Sesame Street in Communities Includes videos, storybooks, and digital activities that are research-driven and produced in consultation with experts in childhood development, brain development, and trauma to lessen the impact of traumatic experiences on young children. In addition to content for children, providers can find professional development resources and adult content,
Adverse Child Experiences (ACEs) and Trauma Informed Care
Research on the biology of stress shows how major adversity, such as extreme poverty, abuse, or neglect in early childhood can weaken developing brain architecture and permanently set the body’s stress response system on high alert. Science also shows that providing stable, responsive, nurturing relationships in the earliest years of life can prevent or even reverse the damaging effects of early life stress, with lifelong benefits for learning, behavior, and health.
Resources on Adverse Child Events (ACEs)
ACEs Primer Video-This 5-minute video that explains the CDC-Kaiser Permanente Adverse Childhood Experiences Study and research that revealed the link between childhood trauma and the adult onset of chronic disease, mental illness, violence and being a victim of violence (KPJR Films LLC, 2015 Vimeo, 5 minutes.)
The Child and Adolescent Health Measurement Initiative- Childhood Trauma and Positive Health
The mission of the CAHMI is to promote the early and lifelong health of children, youth and families. They disseminate data, information, and ideas to understand and address social determinants of health, like adverse childhood experiences and the trauma and chronic and toxic stress that can result and impact lifelong health.
InBrief: The Impact of Early Adversity on Children’s Development-Summarizes research on how major adversity, such as extreme poverty, abuse, or neglect impacts the developing brain and body’s stress response system, and how we can impact positive change through relationships. (Center for the Developing Child, Harvard University)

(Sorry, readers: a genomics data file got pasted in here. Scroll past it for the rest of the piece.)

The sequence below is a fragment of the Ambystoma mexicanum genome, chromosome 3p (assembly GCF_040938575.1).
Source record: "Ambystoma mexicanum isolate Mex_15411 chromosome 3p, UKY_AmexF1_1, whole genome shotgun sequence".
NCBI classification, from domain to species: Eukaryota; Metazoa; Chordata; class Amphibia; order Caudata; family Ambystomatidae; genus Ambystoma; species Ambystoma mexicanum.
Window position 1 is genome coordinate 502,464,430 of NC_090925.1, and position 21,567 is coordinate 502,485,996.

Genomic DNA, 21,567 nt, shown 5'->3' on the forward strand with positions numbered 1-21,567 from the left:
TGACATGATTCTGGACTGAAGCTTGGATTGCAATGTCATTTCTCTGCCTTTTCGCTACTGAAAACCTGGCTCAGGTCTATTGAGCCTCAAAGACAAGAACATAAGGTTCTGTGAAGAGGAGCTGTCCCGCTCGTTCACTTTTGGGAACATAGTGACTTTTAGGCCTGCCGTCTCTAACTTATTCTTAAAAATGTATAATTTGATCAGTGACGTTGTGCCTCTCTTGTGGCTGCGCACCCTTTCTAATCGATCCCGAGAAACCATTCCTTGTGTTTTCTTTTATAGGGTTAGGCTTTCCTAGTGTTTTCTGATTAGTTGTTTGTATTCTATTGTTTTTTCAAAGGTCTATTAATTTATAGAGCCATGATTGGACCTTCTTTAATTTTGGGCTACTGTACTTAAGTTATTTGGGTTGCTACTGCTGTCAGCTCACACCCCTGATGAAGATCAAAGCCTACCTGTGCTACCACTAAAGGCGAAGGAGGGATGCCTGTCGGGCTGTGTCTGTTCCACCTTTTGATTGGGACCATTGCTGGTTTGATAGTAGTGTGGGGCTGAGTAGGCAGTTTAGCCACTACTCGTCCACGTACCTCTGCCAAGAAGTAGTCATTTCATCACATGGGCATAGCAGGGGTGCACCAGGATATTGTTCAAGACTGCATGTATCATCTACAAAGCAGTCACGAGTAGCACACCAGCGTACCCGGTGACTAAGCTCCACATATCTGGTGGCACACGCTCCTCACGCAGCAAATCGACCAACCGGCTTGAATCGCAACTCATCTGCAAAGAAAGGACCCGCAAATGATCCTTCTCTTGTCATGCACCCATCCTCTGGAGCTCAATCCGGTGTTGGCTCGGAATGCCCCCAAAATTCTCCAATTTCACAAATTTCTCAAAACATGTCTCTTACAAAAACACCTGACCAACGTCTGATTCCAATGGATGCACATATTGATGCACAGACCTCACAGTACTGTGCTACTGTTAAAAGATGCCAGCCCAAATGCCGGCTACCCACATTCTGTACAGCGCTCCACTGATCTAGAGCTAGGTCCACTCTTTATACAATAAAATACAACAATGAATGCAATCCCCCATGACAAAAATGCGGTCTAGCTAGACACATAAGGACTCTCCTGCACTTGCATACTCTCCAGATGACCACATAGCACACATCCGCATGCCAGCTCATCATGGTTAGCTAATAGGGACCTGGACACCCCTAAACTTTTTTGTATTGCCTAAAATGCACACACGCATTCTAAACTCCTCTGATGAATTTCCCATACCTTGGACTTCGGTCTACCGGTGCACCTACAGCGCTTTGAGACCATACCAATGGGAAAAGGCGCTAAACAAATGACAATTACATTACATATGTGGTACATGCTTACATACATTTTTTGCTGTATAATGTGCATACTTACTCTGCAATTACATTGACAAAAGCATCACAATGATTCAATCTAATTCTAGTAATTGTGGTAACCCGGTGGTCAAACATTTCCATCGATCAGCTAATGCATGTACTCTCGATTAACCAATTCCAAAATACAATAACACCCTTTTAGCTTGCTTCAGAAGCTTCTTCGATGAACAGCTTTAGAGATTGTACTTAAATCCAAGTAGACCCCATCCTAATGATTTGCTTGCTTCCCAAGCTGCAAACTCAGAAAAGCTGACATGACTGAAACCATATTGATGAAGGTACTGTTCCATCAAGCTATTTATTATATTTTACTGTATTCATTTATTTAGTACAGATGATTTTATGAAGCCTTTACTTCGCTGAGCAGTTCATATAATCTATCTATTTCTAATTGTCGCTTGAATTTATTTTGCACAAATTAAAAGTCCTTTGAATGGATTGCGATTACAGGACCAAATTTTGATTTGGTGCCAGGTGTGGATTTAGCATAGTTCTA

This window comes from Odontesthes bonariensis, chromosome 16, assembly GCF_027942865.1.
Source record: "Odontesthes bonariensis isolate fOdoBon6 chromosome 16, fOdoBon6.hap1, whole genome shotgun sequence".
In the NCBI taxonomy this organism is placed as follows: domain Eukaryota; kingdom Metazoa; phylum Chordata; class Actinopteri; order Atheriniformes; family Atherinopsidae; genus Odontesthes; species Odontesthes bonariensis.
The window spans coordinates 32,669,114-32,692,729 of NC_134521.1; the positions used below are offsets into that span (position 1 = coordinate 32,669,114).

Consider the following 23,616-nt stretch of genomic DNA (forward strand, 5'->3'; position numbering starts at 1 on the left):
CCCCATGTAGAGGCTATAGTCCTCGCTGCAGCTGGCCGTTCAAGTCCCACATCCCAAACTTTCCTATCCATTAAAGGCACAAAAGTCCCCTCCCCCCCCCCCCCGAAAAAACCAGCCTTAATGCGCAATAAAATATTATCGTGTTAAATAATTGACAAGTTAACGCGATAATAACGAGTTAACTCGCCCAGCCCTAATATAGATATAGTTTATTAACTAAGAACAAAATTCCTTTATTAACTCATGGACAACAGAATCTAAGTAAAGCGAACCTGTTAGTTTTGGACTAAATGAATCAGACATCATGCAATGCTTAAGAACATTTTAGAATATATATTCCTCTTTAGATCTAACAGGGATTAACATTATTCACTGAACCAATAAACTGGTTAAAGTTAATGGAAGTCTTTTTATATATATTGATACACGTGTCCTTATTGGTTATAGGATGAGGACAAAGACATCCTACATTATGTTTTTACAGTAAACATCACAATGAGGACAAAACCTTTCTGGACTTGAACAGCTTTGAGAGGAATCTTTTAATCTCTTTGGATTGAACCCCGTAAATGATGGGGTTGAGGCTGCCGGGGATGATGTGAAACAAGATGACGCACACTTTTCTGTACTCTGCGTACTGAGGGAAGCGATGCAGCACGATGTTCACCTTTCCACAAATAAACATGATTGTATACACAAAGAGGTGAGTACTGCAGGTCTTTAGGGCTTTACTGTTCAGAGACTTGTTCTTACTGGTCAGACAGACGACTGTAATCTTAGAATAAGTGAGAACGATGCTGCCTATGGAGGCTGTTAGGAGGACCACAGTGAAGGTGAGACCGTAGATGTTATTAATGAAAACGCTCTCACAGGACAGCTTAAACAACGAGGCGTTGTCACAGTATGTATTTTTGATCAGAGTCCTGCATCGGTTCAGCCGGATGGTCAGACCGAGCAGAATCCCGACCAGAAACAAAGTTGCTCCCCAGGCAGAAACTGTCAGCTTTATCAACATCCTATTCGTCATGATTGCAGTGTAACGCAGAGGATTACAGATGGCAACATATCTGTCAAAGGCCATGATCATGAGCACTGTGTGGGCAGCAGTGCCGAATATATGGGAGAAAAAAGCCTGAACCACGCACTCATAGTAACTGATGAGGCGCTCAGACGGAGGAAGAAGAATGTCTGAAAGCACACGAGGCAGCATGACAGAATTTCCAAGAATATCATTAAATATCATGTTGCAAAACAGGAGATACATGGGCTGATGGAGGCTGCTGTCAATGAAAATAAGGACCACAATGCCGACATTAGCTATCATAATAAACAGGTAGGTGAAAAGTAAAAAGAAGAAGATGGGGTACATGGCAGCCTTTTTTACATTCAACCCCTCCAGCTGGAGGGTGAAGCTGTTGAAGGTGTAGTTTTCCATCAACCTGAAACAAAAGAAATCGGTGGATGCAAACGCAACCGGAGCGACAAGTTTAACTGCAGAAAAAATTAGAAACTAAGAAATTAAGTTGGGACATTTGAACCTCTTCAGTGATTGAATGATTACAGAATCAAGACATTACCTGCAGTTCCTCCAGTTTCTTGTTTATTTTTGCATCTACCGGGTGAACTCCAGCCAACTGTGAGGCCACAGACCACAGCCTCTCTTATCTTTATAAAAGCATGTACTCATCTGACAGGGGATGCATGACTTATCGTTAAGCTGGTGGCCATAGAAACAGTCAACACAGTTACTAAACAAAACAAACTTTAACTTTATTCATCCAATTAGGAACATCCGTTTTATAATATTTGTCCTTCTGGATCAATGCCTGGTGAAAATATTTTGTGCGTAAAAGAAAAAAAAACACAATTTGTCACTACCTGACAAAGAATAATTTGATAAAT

How Childhood Trauma Affects Health Across a Lifetime Pediatrician Nadine Burke Harris explains how the repeated stress of abuse, neglect, parents struggling with mental health or substance abuse issues effects on the development of the brain. This unfolds across a lifetime, to the point where those who’ve experienced high levels of trauma are at triple the risk for heart disease and lung cancer. It is a call to action for health professionals. (Nadine Burke Harris, Ted Talk 2/2015, 16:02)
How to Implement Trauma-informed Care to Build Resilience to Childhood Trauma This brief summarizes current practices for implementing trauma-informed care to support children who have been exposed to trauma for schools, medical providers, and social services. (Child Trends May 2019)
Issue Brief: A national and across state profile on adverse childhood experiences among children and possibilities to heal and thrive. Johns Hopkins Bloomberg School of Public Health, October 2017. A national and across-state profile on Adverse Childhood Experiences among U.S. children and possibilities to heal and thrive.
Resources for Creating Trauma-Sensitive Classrooms and Schools
- 5 Core Ideas of Helping Traumatized Children Learn- A brief description of "Helping Traumatized Children Learn" Volumes 1 & 2 by Michael Gregory of the Trauma and Learning Policy Initiative-TLPI, 3:16)
- Helping Traumatized Children Learn-Why We Need Trauma-Sensitive Schools Video-Highlights the importance of leadership and educators in creating understanding and infrastructure that can support the teamwork among staff needed for all children to be successful. (Trauma and Learning Policy Initiative -TLPI, 8/2017, 10:48)
- Why We Need Trauma-Sensitive Schools Video Discussion Guide-A companion guide to the video to assist in creating trauma-sensitive schools.
Trauma-Sensitive Schools Learning Modules-Provides 14 learning modules for creating Trauma-Sensitive Schools (TSS). This initiative is modeled after the Positive Behavioral Interventions and Supports (PBIS) school improvement process. (Wisconsin Department of Public Instruction)
Page updated 11/20/19